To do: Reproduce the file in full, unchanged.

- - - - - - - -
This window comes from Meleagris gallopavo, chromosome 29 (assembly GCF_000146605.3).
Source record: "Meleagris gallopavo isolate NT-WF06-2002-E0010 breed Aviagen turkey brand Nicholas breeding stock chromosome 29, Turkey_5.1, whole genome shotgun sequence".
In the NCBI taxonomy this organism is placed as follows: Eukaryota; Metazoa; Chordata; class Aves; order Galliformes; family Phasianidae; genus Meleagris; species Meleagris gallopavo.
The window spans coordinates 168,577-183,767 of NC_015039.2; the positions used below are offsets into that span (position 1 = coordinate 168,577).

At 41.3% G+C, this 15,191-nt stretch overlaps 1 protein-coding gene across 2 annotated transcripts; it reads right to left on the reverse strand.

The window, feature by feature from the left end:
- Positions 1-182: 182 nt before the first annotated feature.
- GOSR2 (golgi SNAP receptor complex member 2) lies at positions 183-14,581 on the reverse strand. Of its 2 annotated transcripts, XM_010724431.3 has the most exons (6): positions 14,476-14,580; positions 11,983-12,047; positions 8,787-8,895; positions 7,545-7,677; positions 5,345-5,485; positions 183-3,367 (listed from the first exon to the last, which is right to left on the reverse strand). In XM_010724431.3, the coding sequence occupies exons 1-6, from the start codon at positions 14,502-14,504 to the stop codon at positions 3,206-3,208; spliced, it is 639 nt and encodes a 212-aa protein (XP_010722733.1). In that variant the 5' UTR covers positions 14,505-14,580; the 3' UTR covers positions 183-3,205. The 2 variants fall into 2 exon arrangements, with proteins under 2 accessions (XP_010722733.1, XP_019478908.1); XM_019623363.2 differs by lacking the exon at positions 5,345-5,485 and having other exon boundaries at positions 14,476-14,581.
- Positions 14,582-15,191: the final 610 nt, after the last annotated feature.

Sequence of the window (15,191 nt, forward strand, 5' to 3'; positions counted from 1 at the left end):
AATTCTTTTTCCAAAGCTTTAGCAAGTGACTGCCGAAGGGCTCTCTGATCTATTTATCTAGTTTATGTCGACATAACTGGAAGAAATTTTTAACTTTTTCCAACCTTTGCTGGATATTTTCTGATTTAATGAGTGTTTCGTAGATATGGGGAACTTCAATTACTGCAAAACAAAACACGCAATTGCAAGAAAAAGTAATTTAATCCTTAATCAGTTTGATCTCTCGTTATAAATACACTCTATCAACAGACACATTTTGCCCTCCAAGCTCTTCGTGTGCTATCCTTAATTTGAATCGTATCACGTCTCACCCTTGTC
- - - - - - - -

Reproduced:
This window comes from Meleagris gallopavo, chromosome 29 (assembly GCF_000146605.3).
Source record: "Meleagris gallopavo isolate NT-WF06-2002-E0010 breed Aviagen turkey brand Nicholas breeding stock chromosome 29, Turkey_5.1, whole genome shotgun sequence".
In the NCBI taxonomy this organism is placed as follows: Eukaryota; Metazoa; Chordata; class Aves; order Galliformes; family Phasianidae; genus Meleagris; species Meleagris gallopavo.
The window spans coordinates 168,577-183,767 of NC_015039.2; the positions used below are offsets into that span (position 1 = coordinate 168,577).

At 41.3% G+C, this 15,191-nt stretch overlaps 1 protein-coding gene across 2 annotated transcripts; it reads right to left on the reverse strand.

The window, feature by feature from the left end:
- Positions 1-182: 182 nt before the first annotated feature.
- GOSR2 (golgi SNAP receptor complex member 2) lies at positions 183-14,581 on the reverse strand. Of its 2 annotated transcripts, XM_010724431.3 has the most exons (6): positions 14,476-14,580; positions 11,983-12,047; positions 8,787-8,895; positions 7,545-7,677; positions 5,345-5,485; positions 183-3,367 (listed from the first exon to the last, which is right to left on the reverse strand). In XM_010724431.3, the coding sequence occupies exons 1-6, from the start codon at positions 14,502-14,504 to the stop codon at positions 3,206-3,208; spliced, it is 639 nt and encodes a 212-aa protein (XP_010722733.1). In that variant the 5' UTR covers positions 14,505-14,580; the 3' UTR covers positions 183-3,205. The 2 variants fall into 2 exon arrangements, with proteins under 2 accessions (XP_010722733.1, XP_019478908.1); XM_019623363.2 differs by lacking the exon at positions 5,345-5,485 and having other exon boundaries at positions 14,476-14,581.
- Positions 14,582-15,191: the final 610 nt, after the last annotated feature.

Sequence of the window (15,191 nt, forward strand, 5' to 3'; positions counted from 1 at the left end):
AATTCTTTTTCCAAAGCTTTAGCAAGTGACTGCCGAAGGGCTCTCTGATCTATTTATCTAGTTTATGTCGACATAACTGGAAGAAATTTTTAACTTTTTCCAACCTTTGCTGGATATTTTCTGATTTAATGAGTGTTTCGTAGATATGGGGAACTTCAATTACTGCAAAACAAAACACGCAATTGCAAGAAAAAGTAATTTAATCCTTAATCAGTTTGATCTCTCGTTATAAATACACTCTATCAACAGACACATTTTGCCCTCCAAGCTCTTCGTGTGCTATCCTTAATTTGAATCGTATCACGTCTCACCCTTGTC